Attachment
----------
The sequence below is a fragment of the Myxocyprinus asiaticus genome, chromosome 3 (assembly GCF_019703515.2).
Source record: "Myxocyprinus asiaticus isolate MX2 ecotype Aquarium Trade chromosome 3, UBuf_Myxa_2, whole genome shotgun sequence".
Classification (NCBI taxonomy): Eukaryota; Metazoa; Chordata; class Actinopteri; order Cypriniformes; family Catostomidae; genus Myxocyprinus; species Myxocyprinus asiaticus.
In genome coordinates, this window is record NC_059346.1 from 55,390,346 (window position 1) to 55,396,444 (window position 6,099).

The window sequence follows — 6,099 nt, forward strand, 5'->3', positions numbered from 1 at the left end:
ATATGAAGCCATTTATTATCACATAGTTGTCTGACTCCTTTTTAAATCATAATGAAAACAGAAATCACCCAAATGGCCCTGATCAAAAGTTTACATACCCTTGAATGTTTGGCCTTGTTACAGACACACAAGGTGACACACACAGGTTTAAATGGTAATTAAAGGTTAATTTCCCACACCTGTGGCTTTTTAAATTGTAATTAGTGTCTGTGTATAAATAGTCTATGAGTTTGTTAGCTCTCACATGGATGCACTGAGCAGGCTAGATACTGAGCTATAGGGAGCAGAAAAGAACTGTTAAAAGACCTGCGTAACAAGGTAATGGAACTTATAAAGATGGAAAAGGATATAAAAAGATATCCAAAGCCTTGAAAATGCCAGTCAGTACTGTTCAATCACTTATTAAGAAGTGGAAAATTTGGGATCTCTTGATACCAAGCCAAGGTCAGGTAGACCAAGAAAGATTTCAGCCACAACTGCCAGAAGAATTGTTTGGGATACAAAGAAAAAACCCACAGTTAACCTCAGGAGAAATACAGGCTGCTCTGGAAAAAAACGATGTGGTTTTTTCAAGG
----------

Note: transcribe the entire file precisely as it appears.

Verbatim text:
The sequence below is a fragment of the Myxocyprinus asiaticus genome, chromosome 3 (assembly GCF_019703515.2).
Source record: "Myxocyprinus asiaticus isolate MX2 ecotype Aquarium Trade chromosome 3, UBuf_Myxa_2, whole genome shotgun sequence".
Classification (NCBI taxonomy): Eukaryota; Metazoa; Chordata; class Actinopteri; order Cypriniformes; family Catostomidae; genus Myxocyprinus; species Myxocyprinus asiaticus.
In genome coordinates, this window is record NC_059346.1 from 55,390,346 (window position 1) to 55,396,444 (window position 6,099).

The window sequence follows — 6,099 nt, forward strand, 5'->3', positions numbered from 1 at the left end:
ATATGAAGCCATTTATTATCACATAGTTGTCTGACTCCTTTTTAAATCATAATGAAAACAGAAATCACCCAAATGGCCCTGATCAAAAGTTTACATACCCTTGAATGTTTGGCCTTGTTACAGACACACAAGGTGACACACACAGGTTTAAATGGTAATTAAAGGTTAATTTCCCACACCTGTGGCTTTTTAAATTGTAATTAGTGTCTGTGTATAAATAGTCTATGAGTTTGTTAGCTCTCACATGGATGCACTGAGCAGGCTAGATACTGAGCTATAGGGAGCAGAAAAGAACTGTTAAAAGACCTGCGTAACAAGGTAATGGAACTTATAAAGATGGAAAAGGATATAAAAAGATATCCAAAGCCTTGAAAATGCCAGTCAGTACTGTTCAATCACTTATTAAGAAGTGGAAAATTTGGGATCTCTTGATACCAAGCCAAGGTCAGGTAGACCAAGAAAGATTTCAGCCACAACTGCCAGAAGAATTGTTTGGGATACAAAGAAAAAACCCACAGTTAACCTCAGGAGAAATACAGGCTGCTCTGGAAAAAAACGATGTGGTTTTTTCAAGG